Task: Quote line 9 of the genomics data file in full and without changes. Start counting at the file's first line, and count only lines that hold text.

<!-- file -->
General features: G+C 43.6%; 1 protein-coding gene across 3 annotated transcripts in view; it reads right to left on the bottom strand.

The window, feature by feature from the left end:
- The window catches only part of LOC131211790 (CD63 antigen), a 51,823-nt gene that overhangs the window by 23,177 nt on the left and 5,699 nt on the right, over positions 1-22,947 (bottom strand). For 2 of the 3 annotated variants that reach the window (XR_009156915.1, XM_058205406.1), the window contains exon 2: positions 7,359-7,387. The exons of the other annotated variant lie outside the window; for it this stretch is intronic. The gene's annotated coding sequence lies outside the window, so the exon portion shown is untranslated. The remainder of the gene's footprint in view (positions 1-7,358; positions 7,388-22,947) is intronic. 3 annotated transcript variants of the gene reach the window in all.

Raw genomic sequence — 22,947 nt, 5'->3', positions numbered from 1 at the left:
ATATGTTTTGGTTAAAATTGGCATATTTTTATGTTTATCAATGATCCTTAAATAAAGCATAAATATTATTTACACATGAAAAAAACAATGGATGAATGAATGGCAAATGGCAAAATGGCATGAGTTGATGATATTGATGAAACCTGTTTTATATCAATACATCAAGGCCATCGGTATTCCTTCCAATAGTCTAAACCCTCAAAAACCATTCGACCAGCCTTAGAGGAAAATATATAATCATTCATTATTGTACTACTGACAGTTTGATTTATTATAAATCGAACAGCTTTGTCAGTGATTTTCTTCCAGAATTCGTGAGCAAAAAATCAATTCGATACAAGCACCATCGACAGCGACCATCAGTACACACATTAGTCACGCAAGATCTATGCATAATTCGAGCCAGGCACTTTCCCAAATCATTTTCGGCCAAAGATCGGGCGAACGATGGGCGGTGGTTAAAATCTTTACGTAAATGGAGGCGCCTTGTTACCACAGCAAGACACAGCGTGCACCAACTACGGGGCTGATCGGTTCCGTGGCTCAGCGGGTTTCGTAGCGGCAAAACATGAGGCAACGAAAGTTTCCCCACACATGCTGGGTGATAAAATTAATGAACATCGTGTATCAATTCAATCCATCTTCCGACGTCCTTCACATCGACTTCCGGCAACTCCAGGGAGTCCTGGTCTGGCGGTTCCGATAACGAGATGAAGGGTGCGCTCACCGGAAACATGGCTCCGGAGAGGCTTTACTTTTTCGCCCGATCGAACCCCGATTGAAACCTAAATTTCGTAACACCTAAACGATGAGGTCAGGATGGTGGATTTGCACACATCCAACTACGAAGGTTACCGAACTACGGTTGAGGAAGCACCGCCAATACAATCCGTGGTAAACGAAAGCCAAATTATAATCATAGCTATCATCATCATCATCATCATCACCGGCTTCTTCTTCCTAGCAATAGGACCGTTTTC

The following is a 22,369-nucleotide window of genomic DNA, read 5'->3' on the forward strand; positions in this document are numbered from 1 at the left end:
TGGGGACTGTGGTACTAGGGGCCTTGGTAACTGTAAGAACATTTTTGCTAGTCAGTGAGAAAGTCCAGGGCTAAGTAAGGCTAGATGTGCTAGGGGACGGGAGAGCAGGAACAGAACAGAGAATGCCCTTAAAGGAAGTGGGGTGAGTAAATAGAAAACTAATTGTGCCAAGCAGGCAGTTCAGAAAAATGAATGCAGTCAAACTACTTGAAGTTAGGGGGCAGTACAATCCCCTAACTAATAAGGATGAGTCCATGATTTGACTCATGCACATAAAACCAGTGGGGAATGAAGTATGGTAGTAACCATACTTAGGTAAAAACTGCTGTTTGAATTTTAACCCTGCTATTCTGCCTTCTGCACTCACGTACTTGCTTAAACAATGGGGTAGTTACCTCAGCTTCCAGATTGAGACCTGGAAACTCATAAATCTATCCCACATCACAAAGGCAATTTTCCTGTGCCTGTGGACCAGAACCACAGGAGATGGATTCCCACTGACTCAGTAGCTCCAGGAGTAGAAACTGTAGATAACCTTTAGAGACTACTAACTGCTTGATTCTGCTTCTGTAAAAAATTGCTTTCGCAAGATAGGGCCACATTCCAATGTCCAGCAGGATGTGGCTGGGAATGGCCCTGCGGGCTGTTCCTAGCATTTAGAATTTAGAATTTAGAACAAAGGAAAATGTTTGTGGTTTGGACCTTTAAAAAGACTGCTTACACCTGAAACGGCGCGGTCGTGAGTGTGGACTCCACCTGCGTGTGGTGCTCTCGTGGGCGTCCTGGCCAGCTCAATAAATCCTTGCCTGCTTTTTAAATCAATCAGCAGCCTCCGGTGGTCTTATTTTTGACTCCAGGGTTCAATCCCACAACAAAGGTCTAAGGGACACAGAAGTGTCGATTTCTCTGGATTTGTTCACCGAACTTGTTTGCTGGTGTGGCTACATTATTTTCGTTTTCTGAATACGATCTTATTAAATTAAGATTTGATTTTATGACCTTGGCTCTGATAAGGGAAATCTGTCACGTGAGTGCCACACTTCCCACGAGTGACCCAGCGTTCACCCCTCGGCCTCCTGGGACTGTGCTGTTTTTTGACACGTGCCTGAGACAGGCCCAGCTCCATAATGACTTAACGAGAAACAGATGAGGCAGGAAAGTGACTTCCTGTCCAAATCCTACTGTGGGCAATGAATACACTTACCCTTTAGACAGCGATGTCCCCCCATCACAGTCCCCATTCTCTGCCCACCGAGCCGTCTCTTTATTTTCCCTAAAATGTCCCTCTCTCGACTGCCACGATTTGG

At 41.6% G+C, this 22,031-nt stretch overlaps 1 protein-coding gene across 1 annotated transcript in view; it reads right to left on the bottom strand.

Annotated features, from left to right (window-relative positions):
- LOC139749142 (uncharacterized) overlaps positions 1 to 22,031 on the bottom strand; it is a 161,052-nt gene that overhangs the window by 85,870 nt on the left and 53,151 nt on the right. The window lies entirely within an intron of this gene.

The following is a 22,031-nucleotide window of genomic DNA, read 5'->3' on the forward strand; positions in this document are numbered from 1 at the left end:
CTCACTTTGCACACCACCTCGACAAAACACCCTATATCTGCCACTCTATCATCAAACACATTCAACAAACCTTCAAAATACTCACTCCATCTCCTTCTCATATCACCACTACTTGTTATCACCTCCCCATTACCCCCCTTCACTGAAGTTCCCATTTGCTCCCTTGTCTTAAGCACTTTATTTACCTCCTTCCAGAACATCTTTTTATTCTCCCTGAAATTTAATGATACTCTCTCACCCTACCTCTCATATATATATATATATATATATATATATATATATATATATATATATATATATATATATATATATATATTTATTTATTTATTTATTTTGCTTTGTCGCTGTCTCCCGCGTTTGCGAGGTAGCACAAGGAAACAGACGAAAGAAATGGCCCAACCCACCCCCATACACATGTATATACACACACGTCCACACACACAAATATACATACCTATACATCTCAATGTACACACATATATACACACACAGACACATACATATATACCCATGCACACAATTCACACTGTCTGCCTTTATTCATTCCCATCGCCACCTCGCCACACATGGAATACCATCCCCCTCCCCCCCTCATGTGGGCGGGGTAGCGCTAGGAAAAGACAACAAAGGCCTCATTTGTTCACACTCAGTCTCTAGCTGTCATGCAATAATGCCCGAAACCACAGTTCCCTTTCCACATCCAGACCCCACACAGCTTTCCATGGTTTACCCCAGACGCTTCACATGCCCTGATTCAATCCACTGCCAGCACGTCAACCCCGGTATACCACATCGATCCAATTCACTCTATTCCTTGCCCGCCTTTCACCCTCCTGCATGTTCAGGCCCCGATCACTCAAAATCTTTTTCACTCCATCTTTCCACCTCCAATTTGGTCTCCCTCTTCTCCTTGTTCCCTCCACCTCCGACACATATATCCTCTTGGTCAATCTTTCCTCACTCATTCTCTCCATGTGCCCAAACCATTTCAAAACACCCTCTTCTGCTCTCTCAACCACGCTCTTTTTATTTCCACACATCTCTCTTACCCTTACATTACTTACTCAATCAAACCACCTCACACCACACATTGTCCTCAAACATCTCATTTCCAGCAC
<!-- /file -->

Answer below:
Annotated features, from left to right (window-relative positions):